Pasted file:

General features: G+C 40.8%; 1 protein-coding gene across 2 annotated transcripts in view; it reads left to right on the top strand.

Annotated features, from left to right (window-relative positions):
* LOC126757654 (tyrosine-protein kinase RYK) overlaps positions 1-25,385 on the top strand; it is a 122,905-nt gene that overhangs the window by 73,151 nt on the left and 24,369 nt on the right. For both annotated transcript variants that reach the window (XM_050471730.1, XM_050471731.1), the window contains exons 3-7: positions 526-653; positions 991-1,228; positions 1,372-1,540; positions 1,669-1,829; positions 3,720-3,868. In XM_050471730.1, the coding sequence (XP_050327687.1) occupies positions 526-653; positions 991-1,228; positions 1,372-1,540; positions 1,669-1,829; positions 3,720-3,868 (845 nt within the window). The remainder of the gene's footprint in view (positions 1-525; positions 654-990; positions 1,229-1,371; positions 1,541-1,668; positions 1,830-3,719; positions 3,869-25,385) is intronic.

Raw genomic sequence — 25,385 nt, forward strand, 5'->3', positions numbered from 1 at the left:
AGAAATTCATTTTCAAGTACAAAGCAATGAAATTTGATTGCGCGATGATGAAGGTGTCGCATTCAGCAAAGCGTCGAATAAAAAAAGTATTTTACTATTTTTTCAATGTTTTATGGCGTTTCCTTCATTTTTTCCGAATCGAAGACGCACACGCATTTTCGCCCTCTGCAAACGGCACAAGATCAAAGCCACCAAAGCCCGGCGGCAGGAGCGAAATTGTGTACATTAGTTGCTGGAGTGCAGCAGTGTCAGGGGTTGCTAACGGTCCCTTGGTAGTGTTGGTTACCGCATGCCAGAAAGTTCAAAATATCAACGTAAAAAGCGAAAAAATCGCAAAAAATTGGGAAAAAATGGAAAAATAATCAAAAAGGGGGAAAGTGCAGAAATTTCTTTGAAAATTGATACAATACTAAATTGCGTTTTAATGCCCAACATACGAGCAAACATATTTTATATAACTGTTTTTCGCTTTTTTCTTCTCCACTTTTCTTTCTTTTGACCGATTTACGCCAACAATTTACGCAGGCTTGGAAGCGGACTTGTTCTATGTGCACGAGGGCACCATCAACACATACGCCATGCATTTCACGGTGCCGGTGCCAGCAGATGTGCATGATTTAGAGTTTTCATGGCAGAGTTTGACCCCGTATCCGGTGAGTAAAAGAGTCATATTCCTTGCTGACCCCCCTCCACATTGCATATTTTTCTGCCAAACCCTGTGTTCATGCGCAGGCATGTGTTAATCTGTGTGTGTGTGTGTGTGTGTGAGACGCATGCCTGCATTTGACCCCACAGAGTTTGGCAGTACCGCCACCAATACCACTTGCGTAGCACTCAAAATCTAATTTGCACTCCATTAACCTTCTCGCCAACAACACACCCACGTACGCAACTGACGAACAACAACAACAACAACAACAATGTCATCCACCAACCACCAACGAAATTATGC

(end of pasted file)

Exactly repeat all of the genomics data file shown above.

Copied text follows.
General features: G+C 40.8%; 1 protein-coding gene across 2 annotated transcripts in view; it reads left to right on the top strand.

Annotated features, from left to right (window-relative positions):
* LOC126757654 (tyrosine-protein kinase RYK) overlaps positions 1-25,385 on the top strand; it is a 122,905-nt gene that overhangs the window by 73,151 nt on the left and 24,369 nt on the right. For both annotated transcript variants that reach the window (XM_050471730.1, XM_050471731.1), the window contains exons 3-7: positions 526-653; positions 991-1,228; positions 1,372-1,540; positions 1,669-1,829; positions 3,720-3,868. In XM_050471730.1, the coding sequence (XP_050327687.1) occupies positions 526-653; positions 991-1,228; positions 1,372-1,540; positions 1,669-1,829; positions 3,720-3,868 (845 nt within the window). The remainder of the gene's footprint in view (positions 1-525; positions 654-990; positions 1,229-1,371; positions 1,541-1,668; positions 1,830-3,719; positions 3,869-25,385) is intronic.

Raw genomic sequence — 25,385 nt, forward strand, 5'->3', positions numbered from 1 at the left:
AGAAATTCATTTTCAAGTACAAAGCAATGAAATTTGATTGCGCGATGATGAAGGTGTCGCATTCAGCAAAGCGTCGAATAAAAAAAGTATTTTACTATTTTTTCAATGTTTTATGGCGTTTCCTTCATTTTTTCCGAATCGAAGACGCACACGCATTTTCGCCCTCTGCAAACGGCACAAGATCAAAGCCACCAAAGCCCGGCGGCAGGAGCGAAATTGTGTACATTAGTTGCTGGAGTGCAGCAGTGTCAGGGGTTGCTAACGGTCCCTTGGTAGTGTTGGTTACCGCATGCCAGAAAGTTCAAAATATCAACGTAAAAAGCGAAAAAATCGCAAAAAATTGGGAAAAAATGGAAAAATAATCAAAAAGGGGGAAAGTGCAGAAATTTCTTTGAAAATTGATACAATACTAAATTGCGTTTTAATGCCCAACATACGAGCAAACATATTTTATATAACTGTTTTTCGCTTTTTTCTTCTCCACTTTTCTTTCTTTTGACCGATTTACGCCAACAATTTACGCAGGCTTGGAAGCGGACTTGTTCTATGTGCACGAGGGCACCATCAACACATACGCCATGCATTTCACGGTGCCGGTGCCAGCAGATGTGCATGATTTAGAGTTTTCATGGCAGAGTTTGACCCCGTATCCGGTGAGTAAAAGAGTCATATTCCTTGCTGACCCCCCTCCACATTGCATATTTTTCTGCCAAACCCTGTGTTCATGCGCAGGCATGTGTTAATCTGTGTGTGTGTGTGTGTGTGTGAGACGCATGCCTGCATTTGACCCCACAGAGTTTGGCAGTACCGCCACCAATACCACTTGCGTAGCACTCAAAATCTAATTTGCACTCCATTAACCTTCTCGCCAACAACACACCCACGTACGCAACTGACGAACAACAACAACAACAACAACAATGTCATCCACCAACCACCAACGAAATTATGC